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Crime Your Rights Online

Hacktivism: Civil Disobedience Or Cyber Crime? 243

An anonymous reader writes "You don't necessarily have to a hacker to be viewed as one under federal law. ProPublica breaks down acts of 'hacktivism' to see what is considered criminal under the Computer Fraud and Abuse Act. It points out that both Aaron Swartz and Bradley Manning were charged under the CFAA. Quoting: 'A DDoS attack can be charged as a crime under the CFAA, as it “causes damage” and can violate a web site’s terms of service. The owner of the site could also file a civil suit citing the CFAA, if they can prove a temporary server overload resulted in monetary losses. ... The charges for doxing depend on how the information was accessed, and the nature of published information. Simply publishing publicly available information, such as phone numbers found in a Google search, would probably not be charged under the CFAA. But hacking into private computers, or even spreading the information from a hack, could lead to charges under the CFAA.'"
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Hacktivism: Civil Disobedience Or Cyber Crime?

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  • by mrsquid0 ( 1335303 ) on Friday January 18, 2013 @04:07PM (#42628553) Homepage

    The original quote was "Information wants to be free. Information also wants to be expensive.", which itself is a summation of a longer quote. Just quoting the first part changes the meaning dramatically.

  • by s.petry ( 762400 ) on Friday January 18, 2013 @05:35PM (#42629439)

    I agree, but will point out the logical issue that was supposed to be addressed by the system of Patents and Copyrights which were put in the books as Law.

    Without a basic understanding of a Steam Engine, a new form of Engine would not have been possible (at least within the timelines we have them invented). Patenting the Steam Engine is allowed, for only 7 years time. And in fact, it needed to be that exact apparatus to be patentable. Me watching the steam engine, came to a logical next step. Why not burn something else, like Gasoline or Kerosine and make an engine from that?

    So the nature of discovery, even according to great minds like Albert Einstein and Thomas Edison (No intent to appeal to authority, but rather quoting people that have stated similar thoughts) is to piggy back on previous ideas to evolve better and better solutions.

    So in practice, the "Steam Engine" was not patentable as a generic concept. The "Hoover Model A. Steam Engine" was patentable. The concept of a steam engine was not copyrightable. However your wording to describe the engine would be copyrightable.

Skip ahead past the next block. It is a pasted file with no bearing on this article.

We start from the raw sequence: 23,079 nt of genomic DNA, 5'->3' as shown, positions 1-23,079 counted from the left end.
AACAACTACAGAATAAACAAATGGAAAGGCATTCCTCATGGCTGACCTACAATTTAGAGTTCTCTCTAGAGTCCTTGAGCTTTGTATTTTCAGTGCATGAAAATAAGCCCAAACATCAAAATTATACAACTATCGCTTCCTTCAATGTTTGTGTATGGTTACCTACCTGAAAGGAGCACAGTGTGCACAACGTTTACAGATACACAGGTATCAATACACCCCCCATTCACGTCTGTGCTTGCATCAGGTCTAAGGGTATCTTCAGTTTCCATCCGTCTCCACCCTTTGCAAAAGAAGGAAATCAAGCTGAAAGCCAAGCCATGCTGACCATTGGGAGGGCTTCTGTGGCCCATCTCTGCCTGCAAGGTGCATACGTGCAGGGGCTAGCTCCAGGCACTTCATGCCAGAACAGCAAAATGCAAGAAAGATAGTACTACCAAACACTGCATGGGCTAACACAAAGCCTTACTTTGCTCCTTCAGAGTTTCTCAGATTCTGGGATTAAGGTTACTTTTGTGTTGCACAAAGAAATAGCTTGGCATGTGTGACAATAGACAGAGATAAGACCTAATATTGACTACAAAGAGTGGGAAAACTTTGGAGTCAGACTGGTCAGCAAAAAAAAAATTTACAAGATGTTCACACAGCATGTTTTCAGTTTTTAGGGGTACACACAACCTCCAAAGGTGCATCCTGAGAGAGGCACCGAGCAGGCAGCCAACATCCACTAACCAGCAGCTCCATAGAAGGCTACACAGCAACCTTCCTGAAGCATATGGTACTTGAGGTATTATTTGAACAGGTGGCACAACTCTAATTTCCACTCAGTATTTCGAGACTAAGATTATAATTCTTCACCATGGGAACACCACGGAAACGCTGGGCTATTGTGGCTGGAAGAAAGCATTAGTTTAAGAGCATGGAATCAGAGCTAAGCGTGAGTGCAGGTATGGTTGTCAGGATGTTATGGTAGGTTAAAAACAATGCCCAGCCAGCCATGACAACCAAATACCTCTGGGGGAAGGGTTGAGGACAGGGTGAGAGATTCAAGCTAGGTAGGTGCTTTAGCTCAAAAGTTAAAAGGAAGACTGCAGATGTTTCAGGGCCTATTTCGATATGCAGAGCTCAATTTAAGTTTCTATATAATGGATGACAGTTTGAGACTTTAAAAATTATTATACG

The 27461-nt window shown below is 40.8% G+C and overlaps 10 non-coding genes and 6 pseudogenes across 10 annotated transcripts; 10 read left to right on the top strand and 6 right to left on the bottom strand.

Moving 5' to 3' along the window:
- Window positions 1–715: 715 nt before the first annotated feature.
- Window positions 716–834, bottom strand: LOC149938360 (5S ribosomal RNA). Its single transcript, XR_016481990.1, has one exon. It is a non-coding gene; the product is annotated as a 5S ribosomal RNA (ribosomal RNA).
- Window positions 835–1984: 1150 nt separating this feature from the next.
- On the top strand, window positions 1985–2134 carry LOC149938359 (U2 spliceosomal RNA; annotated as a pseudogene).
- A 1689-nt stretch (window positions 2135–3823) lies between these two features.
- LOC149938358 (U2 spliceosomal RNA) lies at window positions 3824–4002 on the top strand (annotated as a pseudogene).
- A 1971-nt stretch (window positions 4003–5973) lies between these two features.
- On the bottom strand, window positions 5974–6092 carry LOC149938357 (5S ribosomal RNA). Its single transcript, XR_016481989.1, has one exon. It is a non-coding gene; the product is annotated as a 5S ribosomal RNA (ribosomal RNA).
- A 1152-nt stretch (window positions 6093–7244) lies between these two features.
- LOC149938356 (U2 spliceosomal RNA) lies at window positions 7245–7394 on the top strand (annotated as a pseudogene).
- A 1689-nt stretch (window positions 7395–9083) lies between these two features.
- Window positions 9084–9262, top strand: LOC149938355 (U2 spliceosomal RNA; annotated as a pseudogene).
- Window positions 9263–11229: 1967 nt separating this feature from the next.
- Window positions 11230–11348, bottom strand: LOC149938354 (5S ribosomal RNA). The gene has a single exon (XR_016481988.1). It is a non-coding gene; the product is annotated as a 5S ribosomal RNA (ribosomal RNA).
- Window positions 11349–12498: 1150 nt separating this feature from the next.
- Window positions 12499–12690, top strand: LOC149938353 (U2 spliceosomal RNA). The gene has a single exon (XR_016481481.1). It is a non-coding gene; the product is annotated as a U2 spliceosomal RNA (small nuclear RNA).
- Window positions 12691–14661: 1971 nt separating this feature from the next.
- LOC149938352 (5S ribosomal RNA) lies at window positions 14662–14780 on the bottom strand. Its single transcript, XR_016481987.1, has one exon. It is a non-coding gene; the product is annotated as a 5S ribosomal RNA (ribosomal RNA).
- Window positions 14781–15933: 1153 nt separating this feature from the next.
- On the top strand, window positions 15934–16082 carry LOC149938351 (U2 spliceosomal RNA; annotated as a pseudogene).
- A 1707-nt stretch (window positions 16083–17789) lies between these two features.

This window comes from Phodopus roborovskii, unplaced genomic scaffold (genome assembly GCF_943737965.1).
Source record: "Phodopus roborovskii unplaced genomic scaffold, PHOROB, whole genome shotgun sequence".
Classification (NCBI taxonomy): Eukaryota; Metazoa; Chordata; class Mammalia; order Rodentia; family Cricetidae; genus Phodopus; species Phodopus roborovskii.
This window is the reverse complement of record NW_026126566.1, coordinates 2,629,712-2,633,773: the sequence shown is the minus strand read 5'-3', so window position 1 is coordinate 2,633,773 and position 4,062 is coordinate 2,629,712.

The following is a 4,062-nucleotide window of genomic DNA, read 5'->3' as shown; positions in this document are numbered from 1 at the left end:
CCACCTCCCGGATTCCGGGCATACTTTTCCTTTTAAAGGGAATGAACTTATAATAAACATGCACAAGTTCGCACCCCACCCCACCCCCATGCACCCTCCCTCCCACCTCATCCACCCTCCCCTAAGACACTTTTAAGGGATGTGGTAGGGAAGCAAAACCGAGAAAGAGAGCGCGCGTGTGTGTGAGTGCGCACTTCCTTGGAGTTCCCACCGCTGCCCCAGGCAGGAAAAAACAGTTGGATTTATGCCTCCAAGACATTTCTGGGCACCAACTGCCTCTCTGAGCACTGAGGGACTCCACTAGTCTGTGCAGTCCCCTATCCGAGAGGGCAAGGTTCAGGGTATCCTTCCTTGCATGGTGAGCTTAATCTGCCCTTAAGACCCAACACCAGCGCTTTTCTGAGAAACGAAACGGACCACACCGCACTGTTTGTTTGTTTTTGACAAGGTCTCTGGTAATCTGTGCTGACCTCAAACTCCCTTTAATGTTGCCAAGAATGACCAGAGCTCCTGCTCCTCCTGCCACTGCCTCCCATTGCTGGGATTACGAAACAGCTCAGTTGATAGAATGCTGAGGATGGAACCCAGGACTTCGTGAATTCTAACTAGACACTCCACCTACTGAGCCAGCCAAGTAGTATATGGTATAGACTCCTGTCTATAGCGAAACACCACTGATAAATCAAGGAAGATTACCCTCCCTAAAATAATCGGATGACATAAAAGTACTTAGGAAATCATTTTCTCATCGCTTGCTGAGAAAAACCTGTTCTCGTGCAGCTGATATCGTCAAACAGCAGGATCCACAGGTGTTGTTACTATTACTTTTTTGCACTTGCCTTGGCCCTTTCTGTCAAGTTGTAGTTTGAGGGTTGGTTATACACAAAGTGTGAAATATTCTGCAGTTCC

Do you see the difference? The original intent was to protect people from plagiarism. Not so that someone "owned" ideas. In fact the wording of the laws and thoughts on the laws explicitly state that the laws can not be used to "own" ideas. The British allowed "ownership" of thoughts and ideas, and this was appalling to those that worked on the US Law.

  • by Obfuscant ( 592200 ) on Friday January 18, 2013 @05:38PM (#42629465)

    Unless you're a banker.

    The bankers were operating under the rules as implemented by the Senate Banking Committee and Mssrs. Frank and Christopher, who were explicit in saying that the system was not broken and did not need fixing, right up to the point that it failed.

    When you demand that banks ignore all the risk indicators when making home loans, those risky loans have to go somewhere and they will, eventually, become a problem for everyone. The goal of everyone owning their own home was fine, but when the means was through relaxed credit requirements (like 0-down and low ARM and including income "credits" in the calculations) then the collapse was easily predictable.

    It wasn't rocket science for me to predict that an ARM I was offered for my home loan would result in default when the balloon came due; it shouldn't have been a mystery when the balloons for other ARMs came due and people defaulted.

  • by sjames ( 1099 ) on Friday January 18, 2013 @06:14PM (#42629789) Homepage Journal

    When you demand that banks ignore all the risk indicators when making home loans,

    Sounds nice but it's a DAMNED LIE

    Nobody ordered the banks to make bad loans on McMansions. They were ordered to stop a number of discriminatory practices like redlining and to find a way to make mortgage loans to first time buyers without requiring as large of a down payment. Those loans should have been modest in size, sufficient for a starter home, not for a McMansion. They most certainly were not ordered to build time bombs into those loans and offer bad advice as to the risks involved.

    Most assuredly nobody ordered them to make a bunch of huge hot-potato loans and fraudulantly re-package them as AAA rated investments.

    But the bankers who did all of that sure appreciate your gullibility.

God help those who do not help themselves. -- Wilson Mizner